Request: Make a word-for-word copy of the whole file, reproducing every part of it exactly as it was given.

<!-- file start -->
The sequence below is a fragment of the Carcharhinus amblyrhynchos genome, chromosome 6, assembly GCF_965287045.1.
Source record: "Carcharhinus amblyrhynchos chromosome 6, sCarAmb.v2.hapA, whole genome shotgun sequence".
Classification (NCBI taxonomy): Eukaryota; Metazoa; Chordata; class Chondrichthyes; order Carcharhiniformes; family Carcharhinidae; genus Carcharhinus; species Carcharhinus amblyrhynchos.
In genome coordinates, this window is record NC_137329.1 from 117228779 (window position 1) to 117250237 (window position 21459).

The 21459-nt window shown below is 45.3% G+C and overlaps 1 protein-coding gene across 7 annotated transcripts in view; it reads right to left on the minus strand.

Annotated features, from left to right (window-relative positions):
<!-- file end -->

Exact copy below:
The sequence below is a fragment of the Carcharhinus amblyrhynchos genome, chromosome 6, assembly GCF_965287045.1.
Source record: "Carcharhinus amblyrhynchos chromosome 6, sCarAmb.v2.hapA, whole genome shotgun sequence".
Classification (NCBI taxonomy): Eukaryota; Metazoa; Chordata; class Chondrichthyes; order Carcharhiniformes; family Carcharhinidae; genus Carcharhinus; species Carcharhinus amblyrhynchos.
In genome coordinates, this window is record NC_137329.1 from 117228779 (window position 1) to 117250237 (window position 21459).

The 21459-nt window shown below is 45.3% G+C and overlaps 1 protein-coding gene across 7 annotated transcripts in view; it reads right to left on the minus strand.

Annotated features, from left to right (window-relative positions):